Hours after winning a record fifth Super Bowl — and winning it the mind-boggling way he and the New England Patriots did — Tom Brady didn't sound like his list of things to do in the NFL has been exhausted quite yet.
After the obligatory awkward photo op with commissioner Roger Goodell to begin the Super Bowl MVP's traditional Monday-morning news conference, the New England quarterback exuded his typical positive outlook as he contemplated what comes next.
"I don't feel 39," Brady said. "My body never hurts. Even when I get banged up, I know how to take care of it.
"And I hang out with a bunch of 20-year-olds, so that keeps you young."
Brady singled out one of those youngsters for particular praise. As he spoke under the auspices of his fourth Super Bowl MVP award, Brady made it clear he thought the honour should have gone to James White, the third-year running back who scored three touchdowns and caught a record 14 passes in the game.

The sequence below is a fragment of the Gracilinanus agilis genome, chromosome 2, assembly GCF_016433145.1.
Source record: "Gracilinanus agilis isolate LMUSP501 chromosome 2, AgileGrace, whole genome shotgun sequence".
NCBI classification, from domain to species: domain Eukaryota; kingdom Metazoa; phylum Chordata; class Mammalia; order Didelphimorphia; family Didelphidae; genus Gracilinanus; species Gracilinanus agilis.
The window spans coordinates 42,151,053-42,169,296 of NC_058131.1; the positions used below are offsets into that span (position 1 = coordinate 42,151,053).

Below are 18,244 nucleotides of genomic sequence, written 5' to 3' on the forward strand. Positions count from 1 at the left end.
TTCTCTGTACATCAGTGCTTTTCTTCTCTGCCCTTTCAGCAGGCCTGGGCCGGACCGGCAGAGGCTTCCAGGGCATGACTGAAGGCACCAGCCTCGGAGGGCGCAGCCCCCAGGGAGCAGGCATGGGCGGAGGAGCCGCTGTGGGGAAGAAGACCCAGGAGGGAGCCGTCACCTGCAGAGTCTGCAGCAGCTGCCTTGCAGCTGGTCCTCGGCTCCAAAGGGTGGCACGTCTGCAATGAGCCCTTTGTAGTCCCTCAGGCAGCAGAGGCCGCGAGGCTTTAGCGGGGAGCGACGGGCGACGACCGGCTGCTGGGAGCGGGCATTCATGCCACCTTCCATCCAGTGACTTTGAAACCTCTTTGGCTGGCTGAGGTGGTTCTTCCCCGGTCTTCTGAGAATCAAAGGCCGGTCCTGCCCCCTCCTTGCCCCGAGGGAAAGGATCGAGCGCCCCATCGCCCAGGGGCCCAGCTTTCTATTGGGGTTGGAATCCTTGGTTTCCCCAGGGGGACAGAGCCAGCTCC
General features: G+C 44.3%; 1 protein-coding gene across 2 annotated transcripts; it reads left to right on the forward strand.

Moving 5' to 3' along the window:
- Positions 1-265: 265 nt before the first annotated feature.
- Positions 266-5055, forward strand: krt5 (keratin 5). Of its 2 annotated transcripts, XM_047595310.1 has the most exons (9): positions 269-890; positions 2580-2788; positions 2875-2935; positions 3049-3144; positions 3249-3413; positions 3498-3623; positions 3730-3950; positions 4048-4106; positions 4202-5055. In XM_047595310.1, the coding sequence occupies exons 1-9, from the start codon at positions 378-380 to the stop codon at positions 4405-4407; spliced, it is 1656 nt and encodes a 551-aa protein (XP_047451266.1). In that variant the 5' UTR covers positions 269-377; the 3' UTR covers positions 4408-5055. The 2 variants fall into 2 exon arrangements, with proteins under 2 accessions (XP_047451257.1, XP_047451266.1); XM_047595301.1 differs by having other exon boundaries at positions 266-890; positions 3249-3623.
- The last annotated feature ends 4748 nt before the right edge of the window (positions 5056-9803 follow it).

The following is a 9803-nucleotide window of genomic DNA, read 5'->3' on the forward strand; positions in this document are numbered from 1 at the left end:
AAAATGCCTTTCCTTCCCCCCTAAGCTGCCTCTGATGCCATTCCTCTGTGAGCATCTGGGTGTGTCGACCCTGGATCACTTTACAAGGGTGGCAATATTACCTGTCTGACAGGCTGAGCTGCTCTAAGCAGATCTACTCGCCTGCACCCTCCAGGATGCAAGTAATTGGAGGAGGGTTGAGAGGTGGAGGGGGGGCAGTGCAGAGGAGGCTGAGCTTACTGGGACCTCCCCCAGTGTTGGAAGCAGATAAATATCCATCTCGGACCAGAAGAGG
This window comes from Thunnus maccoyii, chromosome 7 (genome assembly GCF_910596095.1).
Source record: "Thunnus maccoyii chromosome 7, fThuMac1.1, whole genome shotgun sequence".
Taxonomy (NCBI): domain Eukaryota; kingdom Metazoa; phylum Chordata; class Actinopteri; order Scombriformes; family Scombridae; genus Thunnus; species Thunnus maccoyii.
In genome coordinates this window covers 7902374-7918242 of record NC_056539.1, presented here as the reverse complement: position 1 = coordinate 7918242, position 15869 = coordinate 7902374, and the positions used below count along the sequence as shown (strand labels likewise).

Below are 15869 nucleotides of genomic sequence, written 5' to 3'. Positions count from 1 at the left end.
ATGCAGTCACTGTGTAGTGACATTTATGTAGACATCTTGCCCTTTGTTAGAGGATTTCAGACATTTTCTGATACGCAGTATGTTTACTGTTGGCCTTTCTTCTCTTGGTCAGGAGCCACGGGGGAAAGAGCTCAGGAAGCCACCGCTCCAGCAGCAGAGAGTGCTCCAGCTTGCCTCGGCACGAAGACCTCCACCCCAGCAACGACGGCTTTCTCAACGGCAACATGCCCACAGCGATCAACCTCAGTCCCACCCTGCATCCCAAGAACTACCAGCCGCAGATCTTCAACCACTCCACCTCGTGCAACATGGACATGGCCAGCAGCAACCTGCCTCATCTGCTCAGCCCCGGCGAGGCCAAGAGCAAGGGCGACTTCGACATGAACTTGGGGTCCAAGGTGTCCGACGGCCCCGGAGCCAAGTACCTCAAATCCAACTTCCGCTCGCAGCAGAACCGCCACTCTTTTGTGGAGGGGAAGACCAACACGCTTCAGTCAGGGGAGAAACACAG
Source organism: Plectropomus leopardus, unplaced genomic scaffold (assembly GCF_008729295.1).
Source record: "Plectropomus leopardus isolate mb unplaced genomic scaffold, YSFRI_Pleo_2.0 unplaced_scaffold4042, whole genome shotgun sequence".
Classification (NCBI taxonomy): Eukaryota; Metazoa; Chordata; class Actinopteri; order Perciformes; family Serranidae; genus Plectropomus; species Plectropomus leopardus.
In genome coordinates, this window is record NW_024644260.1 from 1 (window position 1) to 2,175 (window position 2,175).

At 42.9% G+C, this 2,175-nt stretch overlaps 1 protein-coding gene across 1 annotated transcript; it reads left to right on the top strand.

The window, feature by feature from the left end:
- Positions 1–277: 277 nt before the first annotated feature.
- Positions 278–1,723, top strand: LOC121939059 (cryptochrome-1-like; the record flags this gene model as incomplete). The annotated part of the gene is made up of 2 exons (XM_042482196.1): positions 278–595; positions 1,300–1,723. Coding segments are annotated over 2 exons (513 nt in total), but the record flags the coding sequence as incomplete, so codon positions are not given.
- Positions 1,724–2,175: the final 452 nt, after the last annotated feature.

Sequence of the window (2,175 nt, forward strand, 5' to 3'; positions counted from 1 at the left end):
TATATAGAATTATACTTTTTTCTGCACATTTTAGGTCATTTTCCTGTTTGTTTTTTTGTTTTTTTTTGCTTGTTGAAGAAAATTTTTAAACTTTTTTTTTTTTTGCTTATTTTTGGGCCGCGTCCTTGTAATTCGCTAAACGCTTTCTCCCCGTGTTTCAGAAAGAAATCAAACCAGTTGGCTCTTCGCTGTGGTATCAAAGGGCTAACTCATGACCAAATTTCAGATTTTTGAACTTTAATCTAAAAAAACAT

"James White is like my oldest son, he does everything right," Brady said. "You can't ever get mad at him. I'm so proud of him."
While the argument for White was compelling, the Brady storyline was irresistible — particularly when viewed through the lens of the path he and his team took to get to this point.
The four-game suspension the QB served at the start of the season as punishment for Deflategate has been on everyone's mind since the Patriots clinched their Super Bowl berth, and the interactions between Brady and Goodell in the last two days bore out the strangeness of the entire affair.
But the notion that Brady was particularly motivated to stick it to Goodell and the NFL this season because of the way he had been treated shows a lack of understanding about what motivates the quarterback.
"To insinuate that this year is different... is insulting to the kind of effort and competitiveness he's brought us," coach Bill Belichick said. "He always gives his blood, sweat and tears."